MotoGP needs 'serious' aero debate after near-miss - Oliveira - The Race

MotoGP needs ‘serious’ aero debate after near-miss – Oliveira

May 27 2022
By Simon Patterson

Aprilia rider Aleix Espargaro and Red Bull KTM’s Miguel Oliveira have been left in agreement about the cause of their close call at Mugello’s scary start-finish straight crest during the opening Italian Grand Prix practice – with the rivals both pinning the blame not on each other but on the effects of turbulence and dirty air caused by MotoGP’s extensive aerodynamics changes in recent seasons.

Oliveira was forced to go grass-tracking at well over 200mph (320kph) across the rise on the straight, after getting pushed wide by Espargaro as the Spanish rider overtook him in the slipstream, only just avoiding what could have been a horrendously fast crash.

However, rather than hitting out at the Aprilia rider afterwards, Oliveira instead insisted that it wasn’t a case of anyone doing something wrong, but rather just something caused in part by the nature of the Italian track and in part by the way that modern MotoGP machines behave at very high speeds.

“Aleix got sucked into my slipstream and at the same time it pushed me out,” the Portuguese rider explained. “It’s quite a particular place because we’re over a crest, there is a wall, the wind is all of a sudden coming, and we have a little bit of an angle. It’s borderline, and I’m all for innovation and performance and all of this, but when these things happen it makes you reflect a little bit.

Miguel Oliveira KTM MotoGP Mugello

“He also got sucked in. It’s the aero thing. The turbulence created by the aero thing, the dirty air. When you catch the slipstream, you want to take it and get off it as quickly as possible, so that you’re not in the dirty air. You try to go to clean air immediately.

“But what he did is stayed out, in the critical part. He needed to point the bike to make the corner, he got sucked in, and that wind really pushed me out. It was a combination of bad things.”

Espargaro confirmed that the pair were able to have a conversation about it and came away in agreement about what had almost gone so wrong for them.

“We had a long debrief now and my feeling was I was not close to him,” he explained, “but I was so close to him. So I said to him I’m very sorry, maybe I didn’t calculate very good – he said ‘no, no, you were very far from me, but the wind pushed me out of track, and if it was not asphalt there it would’ve been very dangerous’.

“It was like a left[-hand] corner, I turned but I was far from him but the wind pushed me on the left and the same wind pushed him out of track.”

Aleix Espargaro Aprilia MotoGP Mugello

And, as far as Espargaro is concerned, that means that there is only one solution that can be taken for the future – removing the famous kink on Mugello’s straight and making into a true straight.

“The wings give us a lot of stability there,” he explained of the fastest point on the MotoGP calendar, “now it’s very easy to pass there at 350, 360, there is no problem, the bike doesn’t move. But when you follow another bike and you have turbulence, the rider really cannot control the wind at that speed.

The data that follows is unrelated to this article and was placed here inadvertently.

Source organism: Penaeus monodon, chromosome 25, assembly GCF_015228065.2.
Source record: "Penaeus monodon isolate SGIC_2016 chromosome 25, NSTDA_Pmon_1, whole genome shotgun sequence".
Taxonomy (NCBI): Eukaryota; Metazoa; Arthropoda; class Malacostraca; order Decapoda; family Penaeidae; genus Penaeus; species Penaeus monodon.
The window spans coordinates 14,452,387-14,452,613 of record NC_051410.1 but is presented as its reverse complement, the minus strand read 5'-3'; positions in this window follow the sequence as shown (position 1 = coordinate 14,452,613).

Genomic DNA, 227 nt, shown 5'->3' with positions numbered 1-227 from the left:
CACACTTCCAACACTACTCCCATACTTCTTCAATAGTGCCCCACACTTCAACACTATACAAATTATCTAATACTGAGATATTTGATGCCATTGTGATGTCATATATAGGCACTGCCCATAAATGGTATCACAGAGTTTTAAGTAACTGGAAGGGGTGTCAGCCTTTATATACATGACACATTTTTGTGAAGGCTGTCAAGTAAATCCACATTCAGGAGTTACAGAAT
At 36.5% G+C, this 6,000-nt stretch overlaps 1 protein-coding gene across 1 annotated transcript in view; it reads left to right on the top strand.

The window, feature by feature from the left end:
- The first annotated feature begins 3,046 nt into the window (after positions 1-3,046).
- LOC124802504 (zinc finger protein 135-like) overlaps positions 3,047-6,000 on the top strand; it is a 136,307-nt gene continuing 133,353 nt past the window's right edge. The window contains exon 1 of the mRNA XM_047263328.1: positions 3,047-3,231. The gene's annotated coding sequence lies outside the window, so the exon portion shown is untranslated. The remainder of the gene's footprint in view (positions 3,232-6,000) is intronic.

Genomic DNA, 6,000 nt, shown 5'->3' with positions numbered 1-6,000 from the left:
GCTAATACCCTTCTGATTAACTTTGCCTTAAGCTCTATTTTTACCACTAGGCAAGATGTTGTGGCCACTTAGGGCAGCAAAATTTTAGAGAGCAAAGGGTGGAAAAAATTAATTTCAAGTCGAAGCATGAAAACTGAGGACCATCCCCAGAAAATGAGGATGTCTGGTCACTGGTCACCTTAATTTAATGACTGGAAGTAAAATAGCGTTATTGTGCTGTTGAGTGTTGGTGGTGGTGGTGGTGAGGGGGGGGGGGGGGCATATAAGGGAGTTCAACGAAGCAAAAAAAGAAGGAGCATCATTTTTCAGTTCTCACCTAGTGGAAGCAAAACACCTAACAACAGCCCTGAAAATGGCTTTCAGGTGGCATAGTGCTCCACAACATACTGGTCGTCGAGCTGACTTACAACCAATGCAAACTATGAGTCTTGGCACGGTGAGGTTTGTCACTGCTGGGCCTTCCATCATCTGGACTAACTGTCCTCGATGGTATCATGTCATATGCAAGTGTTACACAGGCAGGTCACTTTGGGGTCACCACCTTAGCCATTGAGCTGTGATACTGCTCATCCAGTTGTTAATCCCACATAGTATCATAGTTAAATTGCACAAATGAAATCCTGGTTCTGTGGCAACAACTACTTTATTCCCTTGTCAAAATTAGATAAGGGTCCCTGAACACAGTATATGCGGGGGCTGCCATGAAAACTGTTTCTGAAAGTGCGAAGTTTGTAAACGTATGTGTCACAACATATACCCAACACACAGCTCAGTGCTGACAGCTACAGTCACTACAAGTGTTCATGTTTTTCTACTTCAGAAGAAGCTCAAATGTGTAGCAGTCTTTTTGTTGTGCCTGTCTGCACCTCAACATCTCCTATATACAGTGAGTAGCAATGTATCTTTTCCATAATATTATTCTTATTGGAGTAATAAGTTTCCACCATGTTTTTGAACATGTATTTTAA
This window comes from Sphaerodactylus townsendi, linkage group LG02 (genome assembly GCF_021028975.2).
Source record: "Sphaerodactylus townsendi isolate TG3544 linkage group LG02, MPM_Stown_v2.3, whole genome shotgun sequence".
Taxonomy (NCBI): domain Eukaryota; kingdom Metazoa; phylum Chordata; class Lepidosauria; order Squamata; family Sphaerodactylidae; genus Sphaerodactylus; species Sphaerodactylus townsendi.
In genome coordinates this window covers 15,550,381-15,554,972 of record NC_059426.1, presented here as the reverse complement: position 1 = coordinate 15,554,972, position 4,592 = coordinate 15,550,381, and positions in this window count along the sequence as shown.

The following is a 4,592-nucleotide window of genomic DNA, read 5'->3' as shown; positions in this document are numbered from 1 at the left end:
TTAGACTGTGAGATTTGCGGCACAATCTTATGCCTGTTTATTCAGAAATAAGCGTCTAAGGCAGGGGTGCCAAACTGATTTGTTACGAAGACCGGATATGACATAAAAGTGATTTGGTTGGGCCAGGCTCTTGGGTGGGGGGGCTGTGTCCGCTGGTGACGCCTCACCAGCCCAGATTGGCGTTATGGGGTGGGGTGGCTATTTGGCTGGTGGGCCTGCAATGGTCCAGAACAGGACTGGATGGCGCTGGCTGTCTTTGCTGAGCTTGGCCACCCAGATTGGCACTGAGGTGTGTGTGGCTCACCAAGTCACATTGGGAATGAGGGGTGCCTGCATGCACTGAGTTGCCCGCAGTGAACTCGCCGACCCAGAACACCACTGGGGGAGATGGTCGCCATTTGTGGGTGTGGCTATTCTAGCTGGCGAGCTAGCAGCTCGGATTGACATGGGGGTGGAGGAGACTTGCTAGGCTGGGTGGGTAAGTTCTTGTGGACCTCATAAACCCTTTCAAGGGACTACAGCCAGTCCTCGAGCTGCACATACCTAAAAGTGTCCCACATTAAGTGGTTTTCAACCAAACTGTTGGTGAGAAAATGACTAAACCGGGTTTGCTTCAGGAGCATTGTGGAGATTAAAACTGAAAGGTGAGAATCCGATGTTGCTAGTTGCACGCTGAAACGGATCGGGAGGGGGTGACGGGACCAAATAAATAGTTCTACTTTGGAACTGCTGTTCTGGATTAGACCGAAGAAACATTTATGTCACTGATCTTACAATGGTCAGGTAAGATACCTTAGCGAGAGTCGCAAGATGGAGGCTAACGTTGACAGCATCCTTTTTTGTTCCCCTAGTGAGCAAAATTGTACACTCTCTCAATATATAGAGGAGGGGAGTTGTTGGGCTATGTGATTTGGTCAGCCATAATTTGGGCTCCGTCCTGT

“So we have to be very careful for the race, and for me this place has to be modified for the future, 100 percent, no doubt. It has to be straight.”

However, according to Oliveira, there’s a bigger (if even more radical solution) to the problem – removing the wings entirely and returning to a more traditional shape of motorcycle in the future.

Miguel Oliveira KTM MotoGP Mugello

“Should we really be with the wings, what do they really bring to the show, are they really that much better, are they a little dangerous?” he asked. “We need to address it quite seriously, but I think it needs to come from all the riders and not just one guy from time to time.

“Right now, there’s this aluminium box and the wings must fit in it. But we need to go to zero, and limit it, or the rules won’t do any good.

“We raced many years without wings, and you would use less power, manage it more, be more of a rider – but I think this is a good solution.”

But while that might address the problem more than, say, modifying the track would, it’s also not something that can be done quickly, according to Espargaro. Coming from relative obscurity only a decade ago, aerodynamics are now an integral part of MotoGP R&D, and the Aprilia rider says that the result is that banning them would now take time.

“It’s not that easy,” he stressed. “I’m not against removing the wings but you cannot say ‘remove the wings!’, the bike will completely changed. More than if we change Michelin [tyres] for Bridgestone. A lot more. For me, if we ban the wings – it has to be something with two years in advance.

Aleix Espargaro Aprilia MotoGP Mugello

“The bike will completely change. The power delivery, the setting, the geometry. Everything. I remember in the past here, with the MotoGP, even with the Ducati of Pramac or the Suzuki, in corner 1 was very very difficult – and now it’s very easy with the wings.

“So it means we can go back for sure, but it’s something that needs time.”

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